“This cannot be real life!” Confronted with the choice of recommitting themselves to the myth of Joe Biden, or believing the evidence of their own eyes, those Americans not already committed to Donald Trump will reach out instinctively for the President they wish they had – blind to the President they ...
    5 days ago
  • Has Progressivism Peaked?
    Let’s Go Crazy! AOC (Alexandria Ocasio-Cortez) rarks-up the voters of New York’s 16th Congressional District.HAVE WE MOVED past peak progressivism? Across the planet, there are signs that the surge of support for left-wing causes and personalities, exemplified by the election of the democratic socialist Alexandria Ocasio Cortez (AOC) to the US House ...
    5 days ago
  • The Kākā’s Dawn Chorus for July 9
    TL;DR: The top six things I’ve noted around housing, climate and poverty in Aotearoa’s political economy in the last day are:Labour may be looking at signing up for an Irish style 33% inheritance tax instead of or as well as a capital gains tax;Sam Stubbs has proposed the Government sell ...
    The KakaBy Bernard Hickey
    5 days ago
  • Mr Luxon goes to Washington.
    Once fastened servile now your getting sharpMoving oh so swiftly with such disarmI pulled the covers over him shoulda' pulled the alarmTurned to my nemesis a fool no fucking godTuesday morning usually provides something to write about with a regular round of interviews for the Prime Minister across Newshub, TVNZ, ...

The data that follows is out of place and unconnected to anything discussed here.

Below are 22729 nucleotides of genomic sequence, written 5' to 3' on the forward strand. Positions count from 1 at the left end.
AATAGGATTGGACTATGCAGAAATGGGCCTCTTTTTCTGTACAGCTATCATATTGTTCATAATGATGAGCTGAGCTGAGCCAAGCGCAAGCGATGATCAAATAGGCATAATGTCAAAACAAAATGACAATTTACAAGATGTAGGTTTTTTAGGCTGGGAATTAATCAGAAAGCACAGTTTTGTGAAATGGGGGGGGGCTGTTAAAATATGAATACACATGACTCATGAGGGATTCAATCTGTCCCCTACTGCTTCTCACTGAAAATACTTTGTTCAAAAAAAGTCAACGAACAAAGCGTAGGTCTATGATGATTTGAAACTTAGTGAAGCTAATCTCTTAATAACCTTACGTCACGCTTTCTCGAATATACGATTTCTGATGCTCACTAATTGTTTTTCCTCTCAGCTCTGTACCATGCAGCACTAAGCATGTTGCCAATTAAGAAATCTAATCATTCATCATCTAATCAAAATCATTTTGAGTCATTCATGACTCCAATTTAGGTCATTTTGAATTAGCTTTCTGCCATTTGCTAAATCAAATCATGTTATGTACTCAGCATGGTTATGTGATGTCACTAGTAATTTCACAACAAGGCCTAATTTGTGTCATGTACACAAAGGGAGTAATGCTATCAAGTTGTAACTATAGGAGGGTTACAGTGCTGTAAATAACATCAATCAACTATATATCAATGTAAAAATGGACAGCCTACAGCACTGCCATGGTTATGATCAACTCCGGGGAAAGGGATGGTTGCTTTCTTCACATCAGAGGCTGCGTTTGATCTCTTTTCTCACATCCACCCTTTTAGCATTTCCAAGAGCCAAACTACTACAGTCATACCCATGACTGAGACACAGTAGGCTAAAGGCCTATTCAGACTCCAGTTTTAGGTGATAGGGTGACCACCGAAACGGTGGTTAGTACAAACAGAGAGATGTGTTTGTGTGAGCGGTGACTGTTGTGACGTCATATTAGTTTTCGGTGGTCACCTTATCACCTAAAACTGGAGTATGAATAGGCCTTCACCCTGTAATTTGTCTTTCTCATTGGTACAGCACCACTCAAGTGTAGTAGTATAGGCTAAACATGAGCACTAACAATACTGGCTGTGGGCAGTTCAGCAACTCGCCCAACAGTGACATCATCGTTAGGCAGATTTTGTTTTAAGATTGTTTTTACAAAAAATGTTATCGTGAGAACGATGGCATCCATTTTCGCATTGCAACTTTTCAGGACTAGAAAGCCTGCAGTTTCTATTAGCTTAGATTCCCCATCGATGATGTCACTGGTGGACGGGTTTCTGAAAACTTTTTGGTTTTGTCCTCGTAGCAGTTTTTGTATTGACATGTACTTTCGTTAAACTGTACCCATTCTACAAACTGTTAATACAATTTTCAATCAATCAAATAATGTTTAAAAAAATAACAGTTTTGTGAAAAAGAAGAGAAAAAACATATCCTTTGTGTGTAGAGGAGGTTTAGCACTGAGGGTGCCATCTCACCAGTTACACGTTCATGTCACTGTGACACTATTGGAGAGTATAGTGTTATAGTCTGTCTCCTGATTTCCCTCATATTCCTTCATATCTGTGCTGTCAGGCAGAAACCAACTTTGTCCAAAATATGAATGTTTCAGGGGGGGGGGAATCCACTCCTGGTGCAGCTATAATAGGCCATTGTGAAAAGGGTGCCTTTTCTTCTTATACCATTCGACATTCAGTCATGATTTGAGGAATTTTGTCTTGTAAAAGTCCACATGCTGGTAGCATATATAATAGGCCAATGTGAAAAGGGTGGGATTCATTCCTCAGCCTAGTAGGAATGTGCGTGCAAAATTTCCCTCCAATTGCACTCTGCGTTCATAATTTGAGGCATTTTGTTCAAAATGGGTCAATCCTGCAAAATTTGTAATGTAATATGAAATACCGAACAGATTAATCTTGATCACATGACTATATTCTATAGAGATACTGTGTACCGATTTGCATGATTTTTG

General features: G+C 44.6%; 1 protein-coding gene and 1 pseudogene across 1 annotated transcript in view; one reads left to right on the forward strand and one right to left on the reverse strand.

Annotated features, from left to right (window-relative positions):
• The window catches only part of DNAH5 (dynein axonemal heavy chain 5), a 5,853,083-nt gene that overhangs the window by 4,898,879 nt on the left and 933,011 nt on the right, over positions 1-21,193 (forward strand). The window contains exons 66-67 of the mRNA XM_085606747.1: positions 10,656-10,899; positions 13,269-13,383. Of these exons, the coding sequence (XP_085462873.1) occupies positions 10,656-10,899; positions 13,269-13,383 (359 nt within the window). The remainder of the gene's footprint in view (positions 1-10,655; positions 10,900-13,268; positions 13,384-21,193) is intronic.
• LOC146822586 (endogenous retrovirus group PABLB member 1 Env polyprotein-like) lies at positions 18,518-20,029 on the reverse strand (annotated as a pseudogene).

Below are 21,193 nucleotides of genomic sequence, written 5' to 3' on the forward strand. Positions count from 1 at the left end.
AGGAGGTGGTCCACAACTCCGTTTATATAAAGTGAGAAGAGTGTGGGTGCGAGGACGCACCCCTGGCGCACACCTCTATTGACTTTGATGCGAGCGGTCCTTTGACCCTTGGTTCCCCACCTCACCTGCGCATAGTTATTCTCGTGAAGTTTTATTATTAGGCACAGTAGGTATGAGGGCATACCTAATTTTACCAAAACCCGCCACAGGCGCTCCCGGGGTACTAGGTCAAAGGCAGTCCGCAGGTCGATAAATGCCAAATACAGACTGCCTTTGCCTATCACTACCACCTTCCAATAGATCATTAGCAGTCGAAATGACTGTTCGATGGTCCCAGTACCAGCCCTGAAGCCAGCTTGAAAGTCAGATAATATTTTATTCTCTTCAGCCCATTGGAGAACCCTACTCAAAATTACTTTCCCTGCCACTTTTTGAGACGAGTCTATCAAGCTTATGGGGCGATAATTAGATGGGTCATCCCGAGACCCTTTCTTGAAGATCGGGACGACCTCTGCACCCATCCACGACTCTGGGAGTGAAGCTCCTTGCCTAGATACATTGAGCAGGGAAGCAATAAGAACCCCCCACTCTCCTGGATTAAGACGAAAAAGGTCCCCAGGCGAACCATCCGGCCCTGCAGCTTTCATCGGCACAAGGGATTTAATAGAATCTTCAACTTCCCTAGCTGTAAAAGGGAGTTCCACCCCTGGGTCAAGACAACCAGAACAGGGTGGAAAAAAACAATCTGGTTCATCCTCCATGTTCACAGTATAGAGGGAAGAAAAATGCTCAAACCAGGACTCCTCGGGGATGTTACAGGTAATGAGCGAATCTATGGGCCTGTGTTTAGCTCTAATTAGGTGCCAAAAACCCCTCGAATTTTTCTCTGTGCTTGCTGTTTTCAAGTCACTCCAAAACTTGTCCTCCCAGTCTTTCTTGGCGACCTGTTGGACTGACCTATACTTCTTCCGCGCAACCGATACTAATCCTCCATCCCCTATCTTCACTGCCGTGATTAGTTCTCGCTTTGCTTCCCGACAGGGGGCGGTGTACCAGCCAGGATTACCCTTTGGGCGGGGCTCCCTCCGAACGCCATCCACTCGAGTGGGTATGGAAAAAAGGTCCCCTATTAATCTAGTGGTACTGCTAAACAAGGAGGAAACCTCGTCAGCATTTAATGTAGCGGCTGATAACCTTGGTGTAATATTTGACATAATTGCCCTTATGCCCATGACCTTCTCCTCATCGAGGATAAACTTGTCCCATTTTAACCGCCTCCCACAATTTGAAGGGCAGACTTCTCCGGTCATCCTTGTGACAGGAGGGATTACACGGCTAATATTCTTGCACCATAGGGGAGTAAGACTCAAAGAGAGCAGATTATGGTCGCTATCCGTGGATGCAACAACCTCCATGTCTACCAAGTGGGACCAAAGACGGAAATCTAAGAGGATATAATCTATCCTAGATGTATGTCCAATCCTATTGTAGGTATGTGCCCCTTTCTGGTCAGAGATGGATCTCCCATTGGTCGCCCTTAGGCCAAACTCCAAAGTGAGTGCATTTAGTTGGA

Nick’s KōreroBy Nick Rockel
    5 days ago
  • Kiwirail at Councils Transport & Infrastructure Committee
    Last week at the Council’s Transport and Infrastructure Committee, Kiwirail gave an update about the state of the network and the work they’re doing to get it ready for the opening of the City Rail Link. There were a few aspects that stood out to me so I’ve pulled them ...
    Greater AucklandBy Greater Auckland
    5 days ago
  • Bernard's Pick 'n' Mix for Tuesday, July 9
    Photo by City Church Christchurch on UnsplashTL;DR: The top six links elsewhere I’ve spotted around housing, climate and poverty in Aotearoa’s political economy in the last day to 8:00 am are:Scoop: Waipareira Trust political donations probe referred to Charities Registration Board NZ Herald-$$$’s Matt NippertScoop: Migrant whistleblowers speak out after ...